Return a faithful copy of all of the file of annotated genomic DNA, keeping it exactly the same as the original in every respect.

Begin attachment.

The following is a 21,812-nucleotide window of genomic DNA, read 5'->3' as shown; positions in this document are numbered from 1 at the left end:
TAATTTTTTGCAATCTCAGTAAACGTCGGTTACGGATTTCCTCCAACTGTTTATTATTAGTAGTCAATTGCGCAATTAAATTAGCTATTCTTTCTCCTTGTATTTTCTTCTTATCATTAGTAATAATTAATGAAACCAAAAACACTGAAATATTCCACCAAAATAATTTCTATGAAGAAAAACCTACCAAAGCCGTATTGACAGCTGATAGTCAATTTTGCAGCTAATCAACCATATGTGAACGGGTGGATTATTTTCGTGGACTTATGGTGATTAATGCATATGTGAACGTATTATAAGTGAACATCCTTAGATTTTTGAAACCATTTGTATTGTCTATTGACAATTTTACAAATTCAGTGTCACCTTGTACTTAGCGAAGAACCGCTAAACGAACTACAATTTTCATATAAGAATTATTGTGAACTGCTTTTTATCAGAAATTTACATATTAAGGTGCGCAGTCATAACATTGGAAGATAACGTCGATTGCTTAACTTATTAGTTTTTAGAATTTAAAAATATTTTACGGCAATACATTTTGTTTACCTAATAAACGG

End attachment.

The following is a 21,812-nucleotide window of genomic DNA, read 5'->3' as shown; positions in this document are numbered from 1 at the left end:
TAATTTTTTGCAATCTCAGTAAACGTCGGTTACGGATTTCCTCCAACTGTTTATTATTAGTAGTCAATTGCGCAATTAAATTAGCTATTCTTTCTCCTTGTATTTTCTTCTTATCATTAGTAATAATTAATGAAACCAAAAACACTGAAATATTCCACCAAAATAATTTCTATGAAGAAAAACCTACCAAAGCCGTATTGACAGCTGATAGTCAATTTTGCAGCTAATCAACCATATGTGAACGGGTGGATTATTTTCGTGGACTTATGGTGATTAATGCATATGTGAACGTATTATAAGTGAACATCCTTAGATTTTTGAAACCATTTGTATTGTCTATTGACAATTTTACAAATTCAGTGTCACCTTGTACTTAGCGAAGAACCGCTAAACGAACTACAATTTTCATATAAGAATTATTGTGAACTGCTTTTTATCAGAAATTTACATATTAAGGTGCGCAGTCATAACATTGGAAGATAACGTCGATTGCTTAACTTATTAGTTTTTAGAATTTAAAAATATTTTACGGCAATACATTTTGTTTACCTAATAAACGG